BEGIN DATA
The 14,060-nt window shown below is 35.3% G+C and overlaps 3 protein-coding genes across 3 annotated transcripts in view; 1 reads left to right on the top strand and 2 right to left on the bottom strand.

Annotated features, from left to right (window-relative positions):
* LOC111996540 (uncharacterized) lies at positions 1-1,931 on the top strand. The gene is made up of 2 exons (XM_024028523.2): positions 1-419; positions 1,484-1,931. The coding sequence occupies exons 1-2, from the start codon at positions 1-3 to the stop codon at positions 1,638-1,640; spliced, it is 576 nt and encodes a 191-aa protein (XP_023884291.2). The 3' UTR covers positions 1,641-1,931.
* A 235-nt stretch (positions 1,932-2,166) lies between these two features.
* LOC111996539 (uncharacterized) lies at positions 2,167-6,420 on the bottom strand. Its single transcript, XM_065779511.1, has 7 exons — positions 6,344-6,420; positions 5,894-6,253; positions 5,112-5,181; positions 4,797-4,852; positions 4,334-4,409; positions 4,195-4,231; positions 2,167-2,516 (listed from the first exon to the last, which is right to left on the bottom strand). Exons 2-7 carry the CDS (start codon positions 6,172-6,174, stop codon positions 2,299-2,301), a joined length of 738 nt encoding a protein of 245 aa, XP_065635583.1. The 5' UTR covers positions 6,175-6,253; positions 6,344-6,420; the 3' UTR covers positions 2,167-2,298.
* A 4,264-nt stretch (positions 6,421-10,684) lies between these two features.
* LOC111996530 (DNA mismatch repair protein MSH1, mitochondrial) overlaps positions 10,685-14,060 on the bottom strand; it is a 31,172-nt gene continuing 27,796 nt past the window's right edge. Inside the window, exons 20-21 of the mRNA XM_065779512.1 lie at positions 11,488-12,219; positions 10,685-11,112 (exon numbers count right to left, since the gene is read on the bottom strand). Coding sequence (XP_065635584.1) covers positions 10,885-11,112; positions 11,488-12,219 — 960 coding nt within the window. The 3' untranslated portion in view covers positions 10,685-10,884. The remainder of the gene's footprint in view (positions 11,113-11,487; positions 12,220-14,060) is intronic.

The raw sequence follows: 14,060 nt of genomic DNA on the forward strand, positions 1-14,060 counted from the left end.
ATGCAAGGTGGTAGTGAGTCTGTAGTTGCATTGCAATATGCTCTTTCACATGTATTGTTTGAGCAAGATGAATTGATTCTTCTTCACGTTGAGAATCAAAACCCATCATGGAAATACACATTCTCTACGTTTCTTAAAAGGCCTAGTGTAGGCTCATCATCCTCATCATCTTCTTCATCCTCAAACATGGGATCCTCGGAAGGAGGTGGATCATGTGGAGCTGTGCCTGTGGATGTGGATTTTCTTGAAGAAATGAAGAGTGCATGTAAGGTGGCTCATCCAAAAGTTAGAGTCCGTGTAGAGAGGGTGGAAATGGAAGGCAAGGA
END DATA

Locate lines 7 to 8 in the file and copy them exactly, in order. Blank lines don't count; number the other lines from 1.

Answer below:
* LOC111996530 (DNA mismatch repair protein MSH1, mitochondrial) overlaps positions 10,685-14,060 on the bottom strand; it is a 31,172-nt gene continuing 27,796 nt past the window's right edge. Inside the window, exons 20-21 of the mRNA XM_065779512.1 lie at positions 11,488-12,219; positions 10,685-11,112 (exon numbers count right to left, since the gene is read on the bottom strand). Coding sequence (XP_065635584.1) covers positions 10,885-11,112; positions 11,488-12,219 — 960 coding nt within the window. The 3' untranslated portion in view covers positions 10,685-10,884. The remainder of the gene's footprint in view (positions 11,113-11,487; positions 12,220-14,060) is intronic.

The raw sequence follows: 14,060 nt of genomic DNA on the forward strand, positions 1-14,060 counted from the left end.